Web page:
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Culture Reviews
IX Moscow Synthetic Snow Festival
By Martin Richardson
There's a moment during "Will you be there?" when suddenly one of those visionary insights drops from above. If only Kraftwerk had been fronted by Morrissey, the result would have been Deine Lakaien. Vocalist Alexander Veljanov, a Macedonian based in Germany, straddles the same fine line between self-indulgence and excellence that the former Smiths frontman has veered across throughout his career, while behind him Ersnt Horn rattled up a fusillade of pounding electronica which wouldn't have disgraced Ralf Hutter and the boys. Yet Deine Lakaien's set - a new one, which combined several acoustic numbers with their trademark technology - wasn't quite the perfect ending to the festival. Partly that was down to logistics - a gig which had been scheduled to finish around midnight inevitably over-ran, meaning the crowd thinned alarmingly as the witching hour of Metro o'clock hoved into view.

But it also reflected the difficulties Deine Lakaien, a band which tends towards reflective rather than uproarious music, would have in following the powerful industrial performance of Mexico's Rabia Sorda. Both acts are impressive in their own way, but after the latter really got the party going, the Germans risked ending things on a downbeat. That would be a harsh criticism of the band, which produced strong versions of "Over and done" and encored with a chilling take on 80s synth symphony "Round and round", but reversing the running order might have been a smart move from the organizers.

Why? Because Rabia Sorda was simply magnificent. While the group is a solo spin-off for Hocico frontman Erk Aicrag, and is felt to be the outlet for his more reflective music (it's electroclash rather than aggrotech, for those who like their labels), nobody would mistake it for easy listening. On stage, Aicrag is a captivating figure, wild-eyed and spikey haired, leading his audience into an industrial frenzy with echoes of Rammstein (an act heading to Moscow early next year). There was some serious stage-prowling going on up there as well. The music contrasted sharply with much of what had gone before, and lifted the bulk of the crowd from discreet toe-tapping to vigorous pogo-ing. Even the girl in ultra short zebra-print shorts became excitingly animated for a few moments, which was surely worth the entrance money on its own.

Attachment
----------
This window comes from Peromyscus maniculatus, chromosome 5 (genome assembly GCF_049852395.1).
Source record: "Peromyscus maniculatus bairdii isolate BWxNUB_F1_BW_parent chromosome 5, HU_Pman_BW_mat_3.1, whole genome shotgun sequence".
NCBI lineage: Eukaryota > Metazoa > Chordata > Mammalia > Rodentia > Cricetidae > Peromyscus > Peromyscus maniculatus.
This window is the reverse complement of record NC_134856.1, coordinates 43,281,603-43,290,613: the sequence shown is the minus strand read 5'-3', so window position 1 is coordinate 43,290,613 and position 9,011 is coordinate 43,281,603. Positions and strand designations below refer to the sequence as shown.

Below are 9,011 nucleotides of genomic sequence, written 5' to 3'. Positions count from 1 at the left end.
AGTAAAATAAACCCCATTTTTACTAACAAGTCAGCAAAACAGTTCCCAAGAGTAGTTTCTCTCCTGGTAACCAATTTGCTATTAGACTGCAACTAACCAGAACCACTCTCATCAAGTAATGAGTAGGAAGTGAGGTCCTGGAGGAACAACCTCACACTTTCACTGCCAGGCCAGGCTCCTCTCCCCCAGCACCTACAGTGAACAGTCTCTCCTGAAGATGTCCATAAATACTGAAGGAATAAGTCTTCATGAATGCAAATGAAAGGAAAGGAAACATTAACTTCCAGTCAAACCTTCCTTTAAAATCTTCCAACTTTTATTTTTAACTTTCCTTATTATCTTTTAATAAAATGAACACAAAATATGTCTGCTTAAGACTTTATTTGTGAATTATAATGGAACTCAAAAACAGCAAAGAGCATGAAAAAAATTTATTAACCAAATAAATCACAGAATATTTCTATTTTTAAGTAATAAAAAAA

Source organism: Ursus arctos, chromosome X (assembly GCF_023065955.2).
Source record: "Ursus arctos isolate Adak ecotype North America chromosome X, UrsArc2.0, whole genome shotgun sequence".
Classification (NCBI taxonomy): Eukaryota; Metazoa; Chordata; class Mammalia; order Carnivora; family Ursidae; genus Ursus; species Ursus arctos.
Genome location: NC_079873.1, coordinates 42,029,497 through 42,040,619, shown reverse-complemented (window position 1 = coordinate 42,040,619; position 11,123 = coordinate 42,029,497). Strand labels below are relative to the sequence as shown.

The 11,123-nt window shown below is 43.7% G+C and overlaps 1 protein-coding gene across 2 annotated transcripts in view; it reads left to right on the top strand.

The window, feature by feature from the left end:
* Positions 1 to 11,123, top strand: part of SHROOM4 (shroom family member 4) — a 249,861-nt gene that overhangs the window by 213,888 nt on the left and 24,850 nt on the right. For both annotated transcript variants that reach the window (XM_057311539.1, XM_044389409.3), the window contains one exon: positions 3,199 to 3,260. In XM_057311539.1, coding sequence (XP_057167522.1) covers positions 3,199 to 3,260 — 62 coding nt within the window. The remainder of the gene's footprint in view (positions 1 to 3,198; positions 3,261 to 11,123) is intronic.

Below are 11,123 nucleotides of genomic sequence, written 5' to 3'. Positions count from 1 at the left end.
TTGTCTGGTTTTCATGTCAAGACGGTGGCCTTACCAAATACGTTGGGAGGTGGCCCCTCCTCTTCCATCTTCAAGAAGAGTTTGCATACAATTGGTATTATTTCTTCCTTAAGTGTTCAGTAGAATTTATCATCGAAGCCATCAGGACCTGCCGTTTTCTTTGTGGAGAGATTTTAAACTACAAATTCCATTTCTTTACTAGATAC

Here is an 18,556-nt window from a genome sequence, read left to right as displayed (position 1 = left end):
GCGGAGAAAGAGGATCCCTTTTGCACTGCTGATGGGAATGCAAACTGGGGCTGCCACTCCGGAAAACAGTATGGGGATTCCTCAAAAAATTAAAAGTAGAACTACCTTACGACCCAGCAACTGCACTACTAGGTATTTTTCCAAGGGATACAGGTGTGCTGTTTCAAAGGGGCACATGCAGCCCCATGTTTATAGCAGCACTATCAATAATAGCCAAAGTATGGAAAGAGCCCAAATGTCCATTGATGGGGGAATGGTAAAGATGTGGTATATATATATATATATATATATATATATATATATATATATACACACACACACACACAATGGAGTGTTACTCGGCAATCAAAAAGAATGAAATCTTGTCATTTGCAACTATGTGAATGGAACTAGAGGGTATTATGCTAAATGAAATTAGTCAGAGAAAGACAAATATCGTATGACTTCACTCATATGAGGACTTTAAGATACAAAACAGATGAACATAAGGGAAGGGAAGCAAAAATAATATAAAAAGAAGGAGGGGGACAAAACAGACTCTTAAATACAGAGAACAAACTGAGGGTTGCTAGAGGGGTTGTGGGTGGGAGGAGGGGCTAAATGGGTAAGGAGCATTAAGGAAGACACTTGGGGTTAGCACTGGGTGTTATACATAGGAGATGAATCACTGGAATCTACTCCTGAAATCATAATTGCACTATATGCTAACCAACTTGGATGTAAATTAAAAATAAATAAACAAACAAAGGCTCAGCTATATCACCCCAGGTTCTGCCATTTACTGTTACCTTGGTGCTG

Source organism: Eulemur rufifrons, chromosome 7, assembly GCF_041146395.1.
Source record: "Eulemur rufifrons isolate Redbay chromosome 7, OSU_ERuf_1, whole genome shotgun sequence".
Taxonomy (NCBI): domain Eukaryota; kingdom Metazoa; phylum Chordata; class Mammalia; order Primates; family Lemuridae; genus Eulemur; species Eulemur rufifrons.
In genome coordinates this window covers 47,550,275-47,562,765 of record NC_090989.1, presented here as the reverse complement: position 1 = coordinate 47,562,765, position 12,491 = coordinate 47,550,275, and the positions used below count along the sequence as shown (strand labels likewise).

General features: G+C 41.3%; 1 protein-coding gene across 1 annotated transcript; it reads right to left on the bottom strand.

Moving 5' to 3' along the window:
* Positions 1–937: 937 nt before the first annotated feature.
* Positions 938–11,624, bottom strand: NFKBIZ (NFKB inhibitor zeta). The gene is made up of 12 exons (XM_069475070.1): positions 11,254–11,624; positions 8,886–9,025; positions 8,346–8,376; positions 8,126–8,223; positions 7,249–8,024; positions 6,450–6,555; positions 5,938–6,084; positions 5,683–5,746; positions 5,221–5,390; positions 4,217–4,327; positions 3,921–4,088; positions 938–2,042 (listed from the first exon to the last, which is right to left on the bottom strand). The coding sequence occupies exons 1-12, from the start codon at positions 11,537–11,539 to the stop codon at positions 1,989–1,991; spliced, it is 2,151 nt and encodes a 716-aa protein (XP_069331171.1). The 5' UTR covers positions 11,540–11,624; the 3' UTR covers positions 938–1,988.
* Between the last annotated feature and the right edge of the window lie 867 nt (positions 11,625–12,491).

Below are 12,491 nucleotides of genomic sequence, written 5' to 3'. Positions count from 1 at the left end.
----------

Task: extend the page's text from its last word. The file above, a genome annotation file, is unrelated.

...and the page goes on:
The high-octane approach was a welcome contrast to the slightly monotonous sets of both Solar Fake and Cause and Effect. The latter, flying over from the US, were hit with technical problems at the start of their set and never quite recovered. On the other hand, kicking off a show at a synth festival with a solo track for acoustic guitar was quite an audacious stroke, even if it was only because the laptop had crashed and the electronics were lost for the time being.

Solar Fake had more luck, and a bit more life about them. However, it was striking that their most successful track on the night was a cover of "Such a shame", originally by English 80s synth-poppers Talk Talk, and later covered by Sandra, who took it high in the German charts. Not a bad song, by any means, but compared with the contrasting artistry of those who came later it highlighted a slight blandness among much of the genre.

For veterans of previous Synthetic Snows, the move from Tochka to Pipl prompted some questions, mostly about the distance from the metro (and, perhaps, the slightly intimidating stroll through some ill-lit, run-down backstreets which felt like out-takes from a Kino clip) and the smaller crowd than previous years. But those who did venture out were rewarded with an intriguing line-up and, after a slow start, some memorable performances.

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